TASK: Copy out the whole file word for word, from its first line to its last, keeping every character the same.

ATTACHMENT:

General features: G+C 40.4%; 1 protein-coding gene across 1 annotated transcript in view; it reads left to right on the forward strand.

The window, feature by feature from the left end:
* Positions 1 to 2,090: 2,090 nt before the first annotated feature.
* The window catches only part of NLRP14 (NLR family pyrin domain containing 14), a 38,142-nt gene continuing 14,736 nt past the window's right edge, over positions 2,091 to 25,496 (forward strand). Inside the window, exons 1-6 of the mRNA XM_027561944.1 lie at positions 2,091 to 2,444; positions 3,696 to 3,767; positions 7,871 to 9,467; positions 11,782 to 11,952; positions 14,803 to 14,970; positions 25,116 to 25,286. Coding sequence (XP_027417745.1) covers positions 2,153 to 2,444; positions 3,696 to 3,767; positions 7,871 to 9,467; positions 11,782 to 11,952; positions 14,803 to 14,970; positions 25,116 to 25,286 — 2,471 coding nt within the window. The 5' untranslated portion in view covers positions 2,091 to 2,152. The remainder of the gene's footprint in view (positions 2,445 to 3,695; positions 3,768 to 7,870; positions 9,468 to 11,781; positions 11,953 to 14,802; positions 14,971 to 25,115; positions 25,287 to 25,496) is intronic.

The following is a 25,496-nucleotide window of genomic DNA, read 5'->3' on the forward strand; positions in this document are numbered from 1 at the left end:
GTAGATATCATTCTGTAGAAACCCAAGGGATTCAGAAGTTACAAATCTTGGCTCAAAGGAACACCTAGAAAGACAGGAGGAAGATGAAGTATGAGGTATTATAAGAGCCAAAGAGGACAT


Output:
General features: G+C 40.4%; 1 protein-coding gene across 1 annotated transcript in view; it reads left to right on the forward strand.

The window, feature by feature from the left end:
* Positions 1 to 2,090: 2,090 nt before the first annotated feature.
* The window catches only part of NLRP14 (NLR family pyrin domain containing 14), a 38,142-nt gene continuing 14,736 nt past the window's right edge, over positions 2,091 to 25,496 (forward strand). Inside the window, exons 1-6 of the mRNA XM_027561944.1 lie at positions 2,091 to 2,444; positions 3,696 to 3,767; positions 7,871 to 9,467; positions 11,782 to 11,952; positions 14,803 to 14,970; positions 25,116 to 25,286. Coding sequence (XP_027417745.1) covers positions 2,153 to 2,444; positions 3,696 to 3,767; positions 7,871 to 9,467; positions 11,782 to 11,952; positions 14,803 to 14,970; positions 25,116 to 25,286 — 2,471 coding nt within the window. The 5' untranslated portion in view covers positions 2,091 to 2,152. The remainder of the gene's footprint in view (positions 2,445 to 3,695; positions 3,768 to 7,870; positions 9,468 to 11,781; positions 11,953 to 14,802; positions 14,971 to 25,115; positions 25,287 to 25,496) is intronic.

The following is a 25,496-nucleotide window of genomic DNA, read 5'->3' on the forward strand; positions in this document are numbered from 1 at the left end:
GTAGATATCATTCTGTAGAAACCCAAGGGATTCAGAAGTTACAAATCTTGGCTCAAAGGAACACCTAGAAAGACAGGAGGAAGATGAAGTATGAGGTATTATAAGAGCCAAAGAGGACAT